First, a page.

Chat with us, powered by LiveChat For each Case Study Assignment, you will read the assigned case study and analyze the case scenario/research through a series of questions. The overall structure of | Wridemy

For each Case Study Assignment, you will read the assigned case study and analyze the case scenario/research through a series of questions. The overall structure of


Case Study Assignment Instructions

For each Case Study Assignment, you will read the assigned case study and analyze the case scenario/research through a series of questions. The overall structure of each case is similar in that each case begins with an abstract followed by a description of the scenario/research and concludes with a discussion about the situation. The discussion is simply a series of unique questions about the case scenario that you will answer as your Case Study Assignment

No abstract is required for the Case Study Assignment nor are an introduction or conclusion; simply type the questions as an APA style heading and respond. Ensure the following are met:

· Must be supported with at least 4 scholarly (peer reviewed) research articles in your response. 

· Must be at least 900 words (the word count does not include the question text, cover page, or reference page)

· Use proper grammar, current APA format and submit in MS Word format

The cases can be found in McGraw Hill Connect or as documents in the Resources section

The questions for each Case Study Assignment can be found in McGraw Hill Connect as follows: 

· Hero Builder’s Case Study Assignment: see case page 2

· Open Door’s Extending Hospitality to Travelers with Disabilities Case Study Assignment: see case page 6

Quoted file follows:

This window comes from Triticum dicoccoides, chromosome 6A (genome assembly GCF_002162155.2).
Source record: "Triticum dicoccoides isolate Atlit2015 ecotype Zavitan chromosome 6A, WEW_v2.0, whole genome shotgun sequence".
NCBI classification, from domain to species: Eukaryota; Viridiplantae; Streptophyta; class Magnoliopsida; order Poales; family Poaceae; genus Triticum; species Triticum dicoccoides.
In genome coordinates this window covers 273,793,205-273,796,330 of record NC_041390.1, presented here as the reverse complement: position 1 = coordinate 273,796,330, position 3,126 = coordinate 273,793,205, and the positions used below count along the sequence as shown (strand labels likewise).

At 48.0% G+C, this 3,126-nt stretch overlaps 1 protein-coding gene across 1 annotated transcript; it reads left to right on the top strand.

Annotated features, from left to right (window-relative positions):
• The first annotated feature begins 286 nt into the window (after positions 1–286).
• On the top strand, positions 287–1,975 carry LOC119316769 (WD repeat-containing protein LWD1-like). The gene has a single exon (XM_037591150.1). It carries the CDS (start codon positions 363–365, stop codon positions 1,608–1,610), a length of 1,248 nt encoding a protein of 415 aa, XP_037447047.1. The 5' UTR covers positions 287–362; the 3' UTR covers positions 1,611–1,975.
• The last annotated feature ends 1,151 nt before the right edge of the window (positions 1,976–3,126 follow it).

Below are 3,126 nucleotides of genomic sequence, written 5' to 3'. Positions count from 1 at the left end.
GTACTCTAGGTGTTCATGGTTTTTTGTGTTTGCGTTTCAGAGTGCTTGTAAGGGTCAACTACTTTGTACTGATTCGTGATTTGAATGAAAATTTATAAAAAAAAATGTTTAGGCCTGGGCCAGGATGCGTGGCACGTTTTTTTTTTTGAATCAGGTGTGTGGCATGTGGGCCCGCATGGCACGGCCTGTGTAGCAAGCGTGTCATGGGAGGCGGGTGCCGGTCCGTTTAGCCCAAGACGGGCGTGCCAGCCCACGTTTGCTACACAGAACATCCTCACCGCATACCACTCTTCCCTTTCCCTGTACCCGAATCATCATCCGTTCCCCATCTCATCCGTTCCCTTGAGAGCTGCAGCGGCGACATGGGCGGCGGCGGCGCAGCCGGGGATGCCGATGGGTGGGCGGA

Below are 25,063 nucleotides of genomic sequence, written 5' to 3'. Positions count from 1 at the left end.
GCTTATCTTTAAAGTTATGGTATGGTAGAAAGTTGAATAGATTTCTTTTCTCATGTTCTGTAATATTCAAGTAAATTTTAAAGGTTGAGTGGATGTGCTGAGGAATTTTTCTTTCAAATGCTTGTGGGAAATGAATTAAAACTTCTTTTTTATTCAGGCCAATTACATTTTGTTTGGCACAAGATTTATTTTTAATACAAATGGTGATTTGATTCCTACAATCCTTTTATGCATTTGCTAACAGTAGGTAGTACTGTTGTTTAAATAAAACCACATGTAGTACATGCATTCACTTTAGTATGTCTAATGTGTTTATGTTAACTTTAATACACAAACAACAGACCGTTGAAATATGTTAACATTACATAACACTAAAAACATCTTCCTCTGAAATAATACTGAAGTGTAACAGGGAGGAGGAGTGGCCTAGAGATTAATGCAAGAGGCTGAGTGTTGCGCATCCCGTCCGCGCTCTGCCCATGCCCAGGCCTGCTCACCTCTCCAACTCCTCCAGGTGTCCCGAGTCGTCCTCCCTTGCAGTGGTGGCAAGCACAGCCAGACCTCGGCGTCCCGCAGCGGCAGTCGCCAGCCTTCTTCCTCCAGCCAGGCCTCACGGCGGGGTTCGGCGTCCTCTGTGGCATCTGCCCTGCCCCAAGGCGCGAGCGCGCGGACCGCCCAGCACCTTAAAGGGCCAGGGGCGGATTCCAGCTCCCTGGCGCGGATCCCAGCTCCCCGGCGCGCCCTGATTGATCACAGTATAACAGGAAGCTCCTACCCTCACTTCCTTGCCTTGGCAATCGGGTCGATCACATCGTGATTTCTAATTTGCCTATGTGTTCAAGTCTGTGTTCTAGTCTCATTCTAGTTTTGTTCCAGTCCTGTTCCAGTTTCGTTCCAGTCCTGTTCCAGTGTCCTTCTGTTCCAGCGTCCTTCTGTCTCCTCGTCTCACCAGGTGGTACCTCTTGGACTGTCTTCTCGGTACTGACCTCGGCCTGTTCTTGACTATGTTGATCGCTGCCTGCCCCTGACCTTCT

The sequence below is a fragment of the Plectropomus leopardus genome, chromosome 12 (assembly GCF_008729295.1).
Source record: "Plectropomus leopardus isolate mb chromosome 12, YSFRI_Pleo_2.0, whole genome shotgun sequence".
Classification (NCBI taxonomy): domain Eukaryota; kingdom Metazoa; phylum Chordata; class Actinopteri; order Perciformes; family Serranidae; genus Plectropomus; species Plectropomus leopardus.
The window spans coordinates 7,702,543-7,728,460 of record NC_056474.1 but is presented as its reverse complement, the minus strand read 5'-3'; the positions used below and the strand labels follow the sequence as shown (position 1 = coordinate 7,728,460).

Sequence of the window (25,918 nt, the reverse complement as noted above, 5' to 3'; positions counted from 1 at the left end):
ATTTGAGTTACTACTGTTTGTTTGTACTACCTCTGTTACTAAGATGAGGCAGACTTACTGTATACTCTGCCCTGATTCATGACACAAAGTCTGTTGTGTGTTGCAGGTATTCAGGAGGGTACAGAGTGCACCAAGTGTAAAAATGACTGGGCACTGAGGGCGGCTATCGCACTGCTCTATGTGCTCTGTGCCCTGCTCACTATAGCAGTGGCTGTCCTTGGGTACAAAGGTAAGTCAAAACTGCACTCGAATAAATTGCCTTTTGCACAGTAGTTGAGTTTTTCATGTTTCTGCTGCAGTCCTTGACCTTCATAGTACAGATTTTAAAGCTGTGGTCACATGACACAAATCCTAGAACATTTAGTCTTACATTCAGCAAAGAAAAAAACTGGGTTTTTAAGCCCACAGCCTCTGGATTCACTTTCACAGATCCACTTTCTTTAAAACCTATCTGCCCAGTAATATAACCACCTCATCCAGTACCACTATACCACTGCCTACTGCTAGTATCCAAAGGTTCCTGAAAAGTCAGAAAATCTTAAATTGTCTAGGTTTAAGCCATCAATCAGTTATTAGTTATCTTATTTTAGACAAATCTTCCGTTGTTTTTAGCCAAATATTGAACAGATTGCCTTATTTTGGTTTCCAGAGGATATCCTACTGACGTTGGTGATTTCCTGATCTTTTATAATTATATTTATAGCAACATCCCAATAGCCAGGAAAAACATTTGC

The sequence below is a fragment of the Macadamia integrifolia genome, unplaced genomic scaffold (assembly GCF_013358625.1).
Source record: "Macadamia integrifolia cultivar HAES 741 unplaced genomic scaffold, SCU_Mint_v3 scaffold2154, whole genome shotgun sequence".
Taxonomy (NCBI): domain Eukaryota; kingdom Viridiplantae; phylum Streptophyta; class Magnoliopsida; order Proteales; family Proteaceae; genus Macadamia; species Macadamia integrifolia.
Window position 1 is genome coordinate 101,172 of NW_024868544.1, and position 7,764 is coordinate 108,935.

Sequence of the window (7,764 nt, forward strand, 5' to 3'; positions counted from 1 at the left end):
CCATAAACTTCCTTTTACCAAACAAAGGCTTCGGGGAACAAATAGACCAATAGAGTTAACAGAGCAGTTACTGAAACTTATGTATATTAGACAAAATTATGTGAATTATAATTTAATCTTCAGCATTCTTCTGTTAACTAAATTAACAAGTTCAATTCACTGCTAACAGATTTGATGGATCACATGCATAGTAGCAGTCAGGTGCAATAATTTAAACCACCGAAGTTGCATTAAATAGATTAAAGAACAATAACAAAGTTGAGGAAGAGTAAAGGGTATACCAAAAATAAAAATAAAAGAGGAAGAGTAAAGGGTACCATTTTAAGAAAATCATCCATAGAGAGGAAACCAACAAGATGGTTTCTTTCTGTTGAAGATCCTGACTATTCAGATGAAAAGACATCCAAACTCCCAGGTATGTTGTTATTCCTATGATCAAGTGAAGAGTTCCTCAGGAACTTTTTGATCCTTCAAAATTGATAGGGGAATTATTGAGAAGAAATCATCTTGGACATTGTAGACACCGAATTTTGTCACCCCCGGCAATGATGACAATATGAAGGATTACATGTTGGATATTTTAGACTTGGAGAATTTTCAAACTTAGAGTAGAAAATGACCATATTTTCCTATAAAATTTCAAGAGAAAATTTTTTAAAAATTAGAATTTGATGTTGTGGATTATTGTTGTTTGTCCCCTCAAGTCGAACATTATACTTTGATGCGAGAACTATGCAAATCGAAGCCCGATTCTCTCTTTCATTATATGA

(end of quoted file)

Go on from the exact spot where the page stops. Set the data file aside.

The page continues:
· Donatos Finding the New Pizza Case Study Assignment: see case page 3

View the Case Study Resources section under each Case Study page 

Business Research Methods, 14e/Schindler



Eric Lipp started the Open Doors Organization (ODO) to help travelers with disabilities. In order to get the attention of the travel and hospitality industries, and to effect changes desired by people with disabilities, ODO undertook a major research project to estimate the expenditures of persons with disabilities and the accommodations that would be necessary to get them to travel more. Harris Interactive was chosen to field the multimethod survey. This case describes the methodology and the effects of the first round of a multiphase study.


>The Scenario In the last decade, companies have expended training dollars to address numerous social issues, including sexual harassment and diversity. In the hospitality industry, firms have been less than enthusiastic about allocating budgets for training and other initiatives designed to make adults with disabilities feel comfortable or welcomed. Providing the incentive for airlines, hotels, cruise lines, and restaurants to take notice of this underappreciated and often invisible market segment was one of the motivations behind the Adults with Disabilities: Travel and Hospitality Study1 funded and coordinated by Open Doors Organization (ODO),2 a disability access advocacy organization.